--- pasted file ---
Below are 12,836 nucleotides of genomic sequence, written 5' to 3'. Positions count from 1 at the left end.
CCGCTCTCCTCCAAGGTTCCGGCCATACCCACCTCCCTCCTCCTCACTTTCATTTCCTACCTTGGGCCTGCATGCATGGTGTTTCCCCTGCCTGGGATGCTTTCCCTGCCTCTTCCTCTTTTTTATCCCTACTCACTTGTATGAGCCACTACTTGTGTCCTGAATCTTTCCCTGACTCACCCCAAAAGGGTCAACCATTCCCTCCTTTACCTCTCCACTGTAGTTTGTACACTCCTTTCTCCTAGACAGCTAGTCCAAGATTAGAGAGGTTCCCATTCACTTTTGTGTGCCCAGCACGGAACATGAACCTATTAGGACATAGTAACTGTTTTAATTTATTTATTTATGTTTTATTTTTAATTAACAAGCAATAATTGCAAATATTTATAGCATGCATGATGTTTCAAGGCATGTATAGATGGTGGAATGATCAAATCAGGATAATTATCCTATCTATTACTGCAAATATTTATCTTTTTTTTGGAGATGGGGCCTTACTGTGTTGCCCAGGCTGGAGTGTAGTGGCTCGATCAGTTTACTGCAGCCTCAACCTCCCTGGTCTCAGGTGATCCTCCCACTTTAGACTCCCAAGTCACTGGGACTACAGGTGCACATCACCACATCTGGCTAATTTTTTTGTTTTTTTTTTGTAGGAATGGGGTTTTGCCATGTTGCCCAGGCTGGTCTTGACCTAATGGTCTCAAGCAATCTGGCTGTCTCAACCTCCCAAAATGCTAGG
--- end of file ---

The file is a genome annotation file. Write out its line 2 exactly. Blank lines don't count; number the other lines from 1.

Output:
CCGCTCTCCTCCAAGGTTCCGGCCATACCCACCTCCCTCCTCCTCACTTTCATTTCCTACCTTGGGCCTGCATGCATGGTGTTTCCCCTGCCTGGGATGCTTTCCCTGCCTCTTCCTCTTTTTTATCCCTACTCACTTGTATGAGCCACTACTTGTGTCCTGAATCTTTCCCTGACTCACCCCAAAAGGGTCAACCATTCCCTCCTTTACCTCTCCACTGTAGTTTGTACACTCCTTTCTCCTAGACAGCTAGTCCAAGATTAGAGAGGTTCCCATTCACTTTTGTGTGCCCAGCACGGAACATGAACCTATTAGGACATAGTAACTGTTTTAATTTATTTATTTATGTTTTATTTTTAATTAACAAGCAATAATTGCAAATATTTATAGCATGCATGATGTTTCAAGGCATGTATAGATGGTGGAATGATCAAATCAGGATAATTATCCTATCTATTACTGCAAATATTTATCTTTTTTTTGGAGATGGGGCCTTACTGTGTTGCCCAGGCTGGAGTGTAGTGGCTCGATCAGTTTACTGCAGCCTCAACCTCCCTGGTCTCAGGTGATCCTCCCACTTTAGACTCCCAAGTCACTGGGACTACAGGTGCACATCACCACATCTGGCTAATTTTTTTGTTTTTTTTTTGTAGGAATGGGGTTTTGCCATGTTGCCCAGGCTGGTCTTGACCTAATGGTCTCAAGCAATCTGGCTGTCTCAACCTCCCAAAATGCTAGG